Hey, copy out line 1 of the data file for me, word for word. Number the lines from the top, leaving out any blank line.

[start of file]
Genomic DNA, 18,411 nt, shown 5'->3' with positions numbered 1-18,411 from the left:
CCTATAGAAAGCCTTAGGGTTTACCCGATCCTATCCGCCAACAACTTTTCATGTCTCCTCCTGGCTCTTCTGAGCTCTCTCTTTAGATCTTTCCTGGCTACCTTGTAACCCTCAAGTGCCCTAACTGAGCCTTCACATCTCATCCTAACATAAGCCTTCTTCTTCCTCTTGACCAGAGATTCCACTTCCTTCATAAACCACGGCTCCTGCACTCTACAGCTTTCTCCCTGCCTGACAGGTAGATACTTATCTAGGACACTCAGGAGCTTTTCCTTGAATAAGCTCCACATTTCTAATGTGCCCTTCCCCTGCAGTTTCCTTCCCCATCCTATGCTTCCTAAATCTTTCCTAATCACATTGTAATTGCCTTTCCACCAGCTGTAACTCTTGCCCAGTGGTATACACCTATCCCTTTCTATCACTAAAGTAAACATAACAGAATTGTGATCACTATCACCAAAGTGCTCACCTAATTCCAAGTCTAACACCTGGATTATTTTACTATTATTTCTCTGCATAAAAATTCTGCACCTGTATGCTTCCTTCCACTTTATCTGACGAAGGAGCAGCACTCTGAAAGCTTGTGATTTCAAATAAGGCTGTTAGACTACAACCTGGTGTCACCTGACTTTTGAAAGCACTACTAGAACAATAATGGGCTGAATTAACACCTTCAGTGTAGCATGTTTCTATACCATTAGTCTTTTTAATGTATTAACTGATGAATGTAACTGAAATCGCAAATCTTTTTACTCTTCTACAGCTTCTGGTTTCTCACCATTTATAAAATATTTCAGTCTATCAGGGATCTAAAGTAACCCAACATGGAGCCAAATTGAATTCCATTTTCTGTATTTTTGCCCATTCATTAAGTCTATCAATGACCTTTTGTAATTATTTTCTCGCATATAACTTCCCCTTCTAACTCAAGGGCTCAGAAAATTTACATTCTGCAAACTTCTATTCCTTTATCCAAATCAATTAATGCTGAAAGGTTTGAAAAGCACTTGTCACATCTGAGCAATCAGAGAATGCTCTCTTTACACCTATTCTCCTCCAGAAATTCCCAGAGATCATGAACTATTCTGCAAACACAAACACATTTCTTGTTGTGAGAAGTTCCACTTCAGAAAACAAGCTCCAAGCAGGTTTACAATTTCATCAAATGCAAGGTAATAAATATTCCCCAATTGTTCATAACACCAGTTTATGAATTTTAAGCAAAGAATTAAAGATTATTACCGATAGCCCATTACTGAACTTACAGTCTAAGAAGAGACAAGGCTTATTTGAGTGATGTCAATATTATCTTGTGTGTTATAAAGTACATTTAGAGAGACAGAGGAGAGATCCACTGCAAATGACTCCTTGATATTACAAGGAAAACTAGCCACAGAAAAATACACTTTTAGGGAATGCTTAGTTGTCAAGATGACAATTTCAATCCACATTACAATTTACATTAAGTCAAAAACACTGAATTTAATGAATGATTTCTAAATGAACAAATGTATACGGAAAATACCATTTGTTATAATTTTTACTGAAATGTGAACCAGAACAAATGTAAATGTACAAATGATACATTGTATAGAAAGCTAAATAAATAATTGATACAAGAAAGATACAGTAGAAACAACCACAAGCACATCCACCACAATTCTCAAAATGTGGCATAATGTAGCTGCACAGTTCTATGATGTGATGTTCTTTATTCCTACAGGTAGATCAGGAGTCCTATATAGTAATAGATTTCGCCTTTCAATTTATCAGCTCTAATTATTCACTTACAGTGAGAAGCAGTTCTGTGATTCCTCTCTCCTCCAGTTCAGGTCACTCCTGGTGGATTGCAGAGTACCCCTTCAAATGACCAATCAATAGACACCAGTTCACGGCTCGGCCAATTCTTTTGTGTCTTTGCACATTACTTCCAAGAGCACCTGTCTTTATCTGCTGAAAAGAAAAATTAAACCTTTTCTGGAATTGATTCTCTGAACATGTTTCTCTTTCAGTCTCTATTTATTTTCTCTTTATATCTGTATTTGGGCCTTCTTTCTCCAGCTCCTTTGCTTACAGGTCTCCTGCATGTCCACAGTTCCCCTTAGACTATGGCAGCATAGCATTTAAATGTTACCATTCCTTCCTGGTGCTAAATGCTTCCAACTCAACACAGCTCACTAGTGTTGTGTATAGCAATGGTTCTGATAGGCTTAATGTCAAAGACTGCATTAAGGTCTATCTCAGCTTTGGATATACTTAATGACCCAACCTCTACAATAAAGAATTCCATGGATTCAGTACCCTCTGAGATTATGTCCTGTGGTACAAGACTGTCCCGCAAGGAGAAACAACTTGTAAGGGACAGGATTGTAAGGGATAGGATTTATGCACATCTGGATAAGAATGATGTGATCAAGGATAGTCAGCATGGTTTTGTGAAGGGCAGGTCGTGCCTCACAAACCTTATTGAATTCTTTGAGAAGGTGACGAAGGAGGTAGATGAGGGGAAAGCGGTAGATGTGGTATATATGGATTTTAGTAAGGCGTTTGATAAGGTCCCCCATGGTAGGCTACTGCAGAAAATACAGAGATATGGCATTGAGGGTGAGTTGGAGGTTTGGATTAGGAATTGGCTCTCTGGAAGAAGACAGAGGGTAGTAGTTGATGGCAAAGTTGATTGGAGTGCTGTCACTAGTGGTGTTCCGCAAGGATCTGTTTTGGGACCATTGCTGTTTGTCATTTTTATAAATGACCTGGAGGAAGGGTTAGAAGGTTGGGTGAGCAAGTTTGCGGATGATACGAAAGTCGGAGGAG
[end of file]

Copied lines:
Genomic DNA, 18,411 nt, shown 5'->3' with positions numbered 1-18,411 from the left: